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given two vectors of maps; [{:id 1 ….} …]what’s a good way to join the maps on id?


currently I’m reducing both into a new map using id as key


user=> (require '[clojure.set :as set])
user=> (set/join #{{:id 1 :name "vlaaad"}} #{{:id 1 :age 29}} {:id :id})
#{{:id 1, :name "vlaaad", :age 29}}
@peder.refsnes ^


great! thanks.. in hindsight I probably should have search the docs for join 🙂


Hi, let's say I have a map {:foo :bar :baz {:buz :biz}} and want to destructure that l know that this works: {{:keys [buz]} :baz} But what if I want to destructure different levels at the same time. So I need the :foo from the first and the :buz from the second level. Is that possible?


Ah, I think I got it: {:keys [foo] {:keys [buz]} :baz} should work.


Or {foo :foo, {buz :buz} :baz}.

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also, you are allowed to use let to do separate destructure calls, which is usually more readable and clear, and doesn't have an extra performance cost


Yea, I usually do that, but I wanted to experiment a bit as I never used nested destructuring before.


Does anyone know of a library that allows you to express regexes that operate over clojure data structures? I’m basically looking for spec’s regex ops, but in a format that allows for lightweight anonymous expressions, e.g. ephemeral matchers that aren’t placed in a registry. My usecase is expressing something like the following:

(t/is (dr/match (dr/data-regex-of-some-kind :a dr/* :b) [:a :a :a :b]))


oh, interesting - I hadn’t considered meander for this case. I’ve been looking for an excuse to play around with it for a little while now, too.


thanks for the tip!

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Hi all, what ways do clojure devs deal with async streaming? I'm coming from Kotlin mostly where coroutines/flows are used but I've also played around with Scala where Monix and fs2 compete for this use case. I watched a conference talk where the speaker seemed to imply its common to provide a callback style api to the user and then use core.async's channels behind the scenes, is that a good route to take?


If you are familiar with Kotlins coroutines then core.async should fit right in.

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a huge gotcha is that you should not do IO or CPU intensive work inside core.async go blocks


core.async is a coordinator, and go blocks are not designed appropriately for execution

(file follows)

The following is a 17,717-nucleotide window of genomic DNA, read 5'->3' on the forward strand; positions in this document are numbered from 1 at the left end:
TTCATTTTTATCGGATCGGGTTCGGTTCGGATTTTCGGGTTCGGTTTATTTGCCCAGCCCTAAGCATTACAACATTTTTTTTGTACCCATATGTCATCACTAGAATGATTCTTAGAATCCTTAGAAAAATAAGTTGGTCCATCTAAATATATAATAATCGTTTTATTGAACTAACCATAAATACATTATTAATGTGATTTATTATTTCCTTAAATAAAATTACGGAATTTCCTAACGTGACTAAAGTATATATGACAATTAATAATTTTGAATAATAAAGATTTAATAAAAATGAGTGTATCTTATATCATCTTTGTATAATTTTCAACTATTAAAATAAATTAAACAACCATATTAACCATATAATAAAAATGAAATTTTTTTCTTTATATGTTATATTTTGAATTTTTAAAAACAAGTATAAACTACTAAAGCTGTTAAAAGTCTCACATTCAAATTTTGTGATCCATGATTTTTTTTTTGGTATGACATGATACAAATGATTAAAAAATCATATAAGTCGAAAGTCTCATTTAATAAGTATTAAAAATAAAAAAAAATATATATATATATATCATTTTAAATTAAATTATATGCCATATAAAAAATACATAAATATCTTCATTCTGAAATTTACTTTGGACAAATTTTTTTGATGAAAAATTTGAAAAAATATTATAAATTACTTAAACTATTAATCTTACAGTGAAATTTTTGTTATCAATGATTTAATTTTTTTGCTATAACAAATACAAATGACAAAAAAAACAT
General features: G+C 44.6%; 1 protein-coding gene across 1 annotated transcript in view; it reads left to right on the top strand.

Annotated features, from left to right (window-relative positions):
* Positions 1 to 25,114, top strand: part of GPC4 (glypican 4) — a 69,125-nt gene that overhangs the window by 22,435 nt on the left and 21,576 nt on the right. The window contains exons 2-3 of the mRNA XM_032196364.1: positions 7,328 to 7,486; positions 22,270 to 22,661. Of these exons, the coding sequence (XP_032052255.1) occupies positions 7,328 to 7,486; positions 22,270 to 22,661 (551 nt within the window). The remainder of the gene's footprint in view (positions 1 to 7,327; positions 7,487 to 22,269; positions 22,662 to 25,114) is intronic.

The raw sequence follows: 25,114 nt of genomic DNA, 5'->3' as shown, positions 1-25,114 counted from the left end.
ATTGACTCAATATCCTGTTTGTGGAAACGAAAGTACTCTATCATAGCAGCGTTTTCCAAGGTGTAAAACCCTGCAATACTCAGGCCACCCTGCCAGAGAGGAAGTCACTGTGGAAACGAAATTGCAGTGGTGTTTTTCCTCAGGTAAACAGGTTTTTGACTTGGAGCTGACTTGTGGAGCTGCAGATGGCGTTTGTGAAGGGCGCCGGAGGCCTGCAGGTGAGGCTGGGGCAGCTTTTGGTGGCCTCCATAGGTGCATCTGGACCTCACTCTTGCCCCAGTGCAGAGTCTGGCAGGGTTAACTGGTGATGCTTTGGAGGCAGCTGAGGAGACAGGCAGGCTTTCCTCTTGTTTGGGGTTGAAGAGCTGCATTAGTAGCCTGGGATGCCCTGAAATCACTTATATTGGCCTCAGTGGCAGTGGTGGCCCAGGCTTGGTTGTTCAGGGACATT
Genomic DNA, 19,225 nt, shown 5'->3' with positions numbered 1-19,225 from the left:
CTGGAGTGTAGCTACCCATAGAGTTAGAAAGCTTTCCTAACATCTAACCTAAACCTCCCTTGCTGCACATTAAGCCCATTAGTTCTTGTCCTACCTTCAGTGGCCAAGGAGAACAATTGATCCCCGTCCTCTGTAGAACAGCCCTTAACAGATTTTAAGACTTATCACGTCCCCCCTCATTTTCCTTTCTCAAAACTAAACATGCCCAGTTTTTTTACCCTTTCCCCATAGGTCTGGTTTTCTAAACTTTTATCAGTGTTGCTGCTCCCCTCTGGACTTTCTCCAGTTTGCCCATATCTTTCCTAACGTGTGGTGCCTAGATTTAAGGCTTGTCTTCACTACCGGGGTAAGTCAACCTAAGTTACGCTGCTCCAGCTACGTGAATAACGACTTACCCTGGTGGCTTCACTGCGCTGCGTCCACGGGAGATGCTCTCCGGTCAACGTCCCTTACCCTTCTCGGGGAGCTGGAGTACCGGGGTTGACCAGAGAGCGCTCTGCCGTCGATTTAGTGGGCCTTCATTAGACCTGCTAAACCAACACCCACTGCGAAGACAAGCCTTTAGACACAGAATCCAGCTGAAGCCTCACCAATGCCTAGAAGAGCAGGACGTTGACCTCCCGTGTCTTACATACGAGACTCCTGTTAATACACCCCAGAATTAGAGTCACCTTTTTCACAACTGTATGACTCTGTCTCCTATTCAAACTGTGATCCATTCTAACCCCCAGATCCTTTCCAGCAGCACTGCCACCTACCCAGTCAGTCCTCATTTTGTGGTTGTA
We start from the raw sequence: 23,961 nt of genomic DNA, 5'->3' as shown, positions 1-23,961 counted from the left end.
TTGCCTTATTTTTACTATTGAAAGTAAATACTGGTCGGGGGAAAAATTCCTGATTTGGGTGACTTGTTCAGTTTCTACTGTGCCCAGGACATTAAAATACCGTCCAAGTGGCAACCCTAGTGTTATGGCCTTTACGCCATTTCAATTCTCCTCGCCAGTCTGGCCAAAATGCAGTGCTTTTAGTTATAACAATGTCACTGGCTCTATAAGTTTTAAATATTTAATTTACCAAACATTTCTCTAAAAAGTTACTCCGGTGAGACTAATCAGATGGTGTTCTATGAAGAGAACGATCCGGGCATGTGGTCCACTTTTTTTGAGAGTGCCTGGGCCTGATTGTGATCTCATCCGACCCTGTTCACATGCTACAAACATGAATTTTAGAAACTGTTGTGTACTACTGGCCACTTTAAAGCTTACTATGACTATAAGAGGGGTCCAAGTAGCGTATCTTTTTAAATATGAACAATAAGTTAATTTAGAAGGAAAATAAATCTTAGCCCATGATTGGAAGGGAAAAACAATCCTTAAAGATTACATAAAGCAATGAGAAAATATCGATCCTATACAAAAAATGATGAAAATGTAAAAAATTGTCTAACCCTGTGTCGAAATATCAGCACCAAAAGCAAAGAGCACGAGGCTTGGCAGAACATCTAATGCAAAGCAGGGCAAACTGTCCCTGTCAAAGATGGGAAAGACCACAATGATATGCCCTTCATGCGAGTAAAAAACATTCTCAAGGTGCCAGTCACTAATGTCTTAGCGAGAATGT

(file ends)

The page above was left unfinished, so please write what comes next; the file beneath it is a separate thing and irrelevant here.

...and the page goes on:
Okay thanks, how do you manage that when using core.async? I'm used to libraries where you specify which thread pool you run a specific task on (io-bound, cpu-bound, etc).


There is a macro thread


Wrap all of your I/O calls like so:

(<! (thread (network-call args)))


in some cases you just want to hold onto the channel that thread returns and use it elsewhere of course - but that's the 95% idiom for sure


Okay that makes sense, thanks.


You may want to specify a dedicated thread poll for this blocking ops to avoid spawning thousands of threads


that's something core.async go blocks are actually good at, you can use them to implement backpressure, which regulatest the number of threads in flight

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Thread-limiting at the i/o layer is usually about in-memory bulkheads. (You can’t reliably abandon a call on a thread you don’t own.) That’s good, but you usually want to consolidate that in a single object. It’s generally better to backpressure processes at higher layers if feasible.


Note sure what you meant by "in-memory" bulkheads but threadpools are bulkheads. And when you interrupt a thread which is blocked on IO it will throw an InterruptedException (which misbehaving thread may ignore but otherwise it should be a good mechanism). I agree that backpressure at higher levels is a good thing but also think that a separate thread pool is preferrable to the potentially unbounded thread creation via a/thread


what I'm advocating for is using core.async structure to provide backpressure, rather than doing it via the size of a thread pool. It's the kind of thing core.async is actually good at (eg. you can start N go-loops, reading from one channel, in order to limit parallelism of the work derived from that channel to N)

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And I’m reiterating exactly what @U051SS2EU is saying 😉